And, here we go again. Seriously, do we have to talk about this? Really, another racist debate here at our "wonderful" university? OUr university? "Oh my God, I can't believe it," said nobody ever. After the Sigma Alpha Epsilon incident in 2015, and the Tri-Delta blackface event last year, you get desensitized to all of this. As of now, Feb. 13, 2020, if you type the "n-word" into Google, we literally fill the top stories of the page again. I mean, after spending so much time, effort, and money (not that we have a lot, but okay) on diversity training, we might have expected for the campus to be at least a little bit more aware. NOPE. But hey, at least it wasn't the students' fault (this time). Now, I'm not going through news you can Google for, but hey, let's have an honest discussion:
Is calling someone a "boomer" equivalent to calling someone the "n-word"?
Nope. No ageism here. Look, people have been taking jabs at the older generation for generations, mainly due to the difference in attitudes on certain aspects of life. Take music for example; over the recent century, there has been so much stigma against those who listen to all kinds of hits, especially between the youth and the older. People thought that classical music was outdated. People thought that punk rock was the devil's music. People thought that disco was for party goers and drug-doers. People thought that psychedelic rock was "the hippie's muse." People thought that rap was a gateway to criminal activity. And last but not least, people think today's pop is too "mainstream." Everyone has their own taste in music, and as such, are entitled to their own opinion. Calling someone's taste is "old-fashioned" or "new-fangled" does not mean its ageist — it's rude, but not ageist.
What would be ageist (and I'm using a hyperbole) would be saying that "boomers are too senile and old for society, and they should be placed in nursing homes." The same goes for saying something like "millennials are useless because they're obsessed with social media and lattes from Starbucks." Hiring a 26-year-old over a 51-year-old because the former is believed to be more "into today's norms" would be ageist.
"Ok, boomer" is rude, but not ageist. The original context of "Ok, boomer" was to combat the discriminatory attitude of those who were older. It judges those who are baby boomers — and by extension, those who are significantly older than the younger person who insults — but definitely does not signify a form of oppression. It's just how those who are older call today's teen or adolescent (for example, let's say someone born around 2000) "millennial." In context, you can view "millennial" an insult for the youth as the same as "Ok, boomer." Is that ageism? No, just a personal insult to the youth by itself, but not really ageist. It can be deemed as immature, but calling the youth "millennial" would be doing the same exact thing.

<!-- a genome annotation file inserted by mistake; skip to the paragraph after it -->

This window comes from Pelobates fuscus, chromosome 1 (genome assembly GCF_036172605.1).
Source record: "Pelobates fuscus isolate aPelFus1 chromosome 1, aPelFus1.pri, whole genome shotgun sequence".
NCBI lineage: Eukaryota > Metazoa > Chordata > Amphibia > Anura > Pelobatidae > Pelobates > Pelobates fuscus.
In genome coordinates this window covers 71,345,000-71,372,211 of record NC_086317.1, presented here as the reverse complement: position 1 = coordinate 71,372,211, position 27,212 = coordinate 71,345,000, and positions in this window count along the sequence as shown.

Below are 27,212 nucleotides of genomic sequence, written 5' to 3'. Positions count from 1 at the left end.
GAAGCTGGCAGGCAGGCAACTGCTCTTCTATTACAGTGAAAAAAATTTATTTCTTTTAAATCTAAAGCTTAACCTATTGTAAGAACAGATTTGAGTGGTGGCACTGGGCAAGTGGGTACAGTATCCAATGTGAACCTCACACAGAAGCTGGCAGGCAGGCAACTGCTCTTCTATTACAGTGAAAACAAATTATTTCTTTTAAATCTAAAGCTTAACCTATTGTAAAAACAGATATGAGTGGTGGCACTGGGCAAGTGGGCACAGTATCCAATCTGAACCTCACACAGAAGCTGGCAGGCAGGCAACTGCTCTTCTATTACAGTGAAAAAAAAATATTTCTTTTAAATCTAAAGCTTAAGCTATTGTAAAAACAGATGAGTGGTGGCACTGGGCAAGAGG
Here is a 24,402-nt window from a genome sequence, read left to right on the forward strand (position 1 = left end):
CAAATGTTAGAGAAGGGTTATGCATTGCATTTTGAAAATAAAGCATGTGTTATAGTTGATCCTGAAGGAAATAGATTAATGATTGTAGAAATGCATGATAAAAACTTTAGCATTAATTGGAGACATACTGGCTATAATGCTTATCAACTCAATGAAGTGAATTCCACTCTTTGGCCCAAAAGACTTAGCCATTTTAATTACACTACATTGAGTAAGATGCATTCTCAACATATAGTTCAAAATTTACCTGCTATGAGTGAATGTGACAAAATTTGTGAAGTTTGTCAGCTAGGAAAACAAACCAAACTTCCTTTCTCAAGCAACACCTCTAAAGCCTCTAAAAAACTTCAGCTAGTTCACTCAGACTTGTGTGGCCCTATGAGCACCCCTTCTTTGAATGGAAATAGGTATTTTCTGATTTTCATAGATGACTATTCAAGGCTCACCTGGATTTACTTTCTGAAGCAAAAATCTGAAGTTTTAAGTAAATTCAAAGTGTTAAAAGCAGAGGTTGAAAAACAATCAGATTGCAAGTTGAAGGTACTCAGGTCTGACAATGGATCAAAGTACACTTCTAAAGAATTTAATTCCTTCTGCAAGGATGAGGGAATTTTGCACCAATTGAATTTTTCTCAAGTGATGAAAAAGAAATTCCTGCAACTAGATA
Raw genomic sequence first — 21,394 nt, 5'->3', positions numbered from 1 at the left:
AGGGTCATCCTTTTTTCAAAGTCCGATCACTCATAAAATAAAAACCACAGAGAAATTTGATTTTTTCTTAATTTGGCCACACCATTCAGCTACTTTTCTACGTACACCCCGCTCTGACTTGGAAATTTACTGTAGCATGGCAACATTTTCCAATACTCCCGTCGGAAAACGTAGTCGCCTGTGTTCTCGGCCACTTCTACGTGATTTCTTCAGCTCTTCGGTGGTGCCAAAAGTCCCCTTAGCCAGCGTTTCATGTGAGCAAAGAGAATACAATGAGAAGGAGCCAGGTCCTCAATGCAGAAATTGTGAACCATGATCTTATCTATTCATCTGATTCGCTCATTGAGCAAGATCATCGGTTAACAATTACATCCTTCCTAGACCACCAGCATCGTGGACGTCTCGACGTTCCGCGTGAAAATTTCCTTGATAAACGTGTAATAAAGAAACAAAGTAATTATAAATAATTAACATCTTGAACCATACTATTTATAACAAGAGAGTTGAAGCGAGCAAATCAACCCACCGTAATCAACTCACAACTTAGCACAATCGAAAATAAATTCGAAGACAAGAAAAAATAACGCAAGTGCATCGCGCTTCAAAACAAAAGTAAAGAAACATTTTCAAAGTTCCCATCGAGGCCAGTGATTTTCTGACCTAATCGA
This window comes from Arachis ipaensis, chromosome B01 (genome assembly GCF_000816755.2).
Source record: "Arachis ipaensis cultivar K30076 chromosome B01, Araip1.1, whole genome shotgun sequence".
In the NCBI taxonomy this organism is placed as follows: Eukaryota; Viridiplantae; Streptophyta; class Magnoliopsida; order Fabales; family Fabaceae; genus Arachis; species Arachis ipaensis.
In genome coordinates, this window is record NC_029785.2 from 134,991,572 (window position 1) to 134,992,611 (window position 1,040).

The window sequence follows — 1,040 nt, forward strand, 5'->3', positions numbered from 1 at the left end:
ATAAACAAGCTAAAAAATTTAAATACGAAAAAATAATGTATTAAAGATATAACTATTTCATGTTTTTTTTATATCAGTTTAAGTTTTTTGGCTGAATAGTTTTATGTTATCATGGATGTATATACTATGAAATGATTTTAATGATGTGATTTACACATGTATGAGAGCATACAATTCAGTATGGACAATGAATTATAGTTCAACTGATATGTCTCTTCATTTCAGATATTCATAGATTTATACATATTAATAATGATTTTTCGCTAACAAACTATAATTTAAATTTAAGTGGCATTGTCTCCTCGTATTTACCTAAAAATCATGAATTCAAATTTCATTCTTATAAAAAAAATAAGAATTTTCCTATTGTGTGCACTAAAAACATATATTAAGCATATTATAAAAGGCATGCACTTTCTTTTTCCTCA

Ok, with that out of the way, let's talk about the bigger issue: the n-word.
So, here's another appropriate, nonnegotiable, non-racist, no-nonsense easy-to-spell-out-to-make-a-point 'n-word': NO.
"But Matt! It's a right to exercise free speech!" Right, people have the right to speak their opinions under the 1st Amendment. People have the right to say "boomer." People have the right to call people "ignorant." And yes (unfortunately), people have the right to say the "n-word." But are you justified — are you "right" — to use a slur that has been rooted in our country's controversial history? A word that has been used by white men and women to justify, demonize, and terrorize black slaves in the horrible past? The word that was said to discriminate and segregate the dominant white culture over the minority black community? The word that threatens the millions of black men and women across this country today? It's 2020, shouldn't we know this already? I'm not going to give a super-detailed history over a slur, because: (1) this is an article, not a textbook and (2) it's common sense.
The n-word should have no place in anyone's dictionary.
"But Matt! I use the n-word that ends with '-igga' so that's not racist! I can use that, right?" For this specific topic, I conversed with a very intelligent person who is a member of the Black Student Association, as well as an HR-major. As we all know, the n-word with the hard "r" has been rooted in American history concerning racism, segregation, and discrimination. At the time, the n-word ending with an "a" was used by black people who sought to reclaim it, and use it as a form of empowerment. It was used as a form of solidarity and combat against racial prejudice. Today, however, some people (including her) do not like any form of the word, because they feel that the word still has negative connotations behind it. However, some black people may disagree. People, ESPECIALLY white people should not use it, because it originates from an oppressive and racist word. However, black people can use it because it was used against them, and they reclaimed it for themselves. Some black people do not believe that it should not be used at all. However, it should definitely not be used by ANY person who is not black. Including other people of color.
So, relaying to the main topic at hand: Is calling someone the word boomer the equivalent to calling someone the n-word? An offhand comment versus a racist stain on our history. The answer should be as crystal-clear as a cocktail made of water, vodka, and vinegar. NOPE. If there's a motto that I can attribute about this, it would be this:
Swear (when appropriate); don't slur.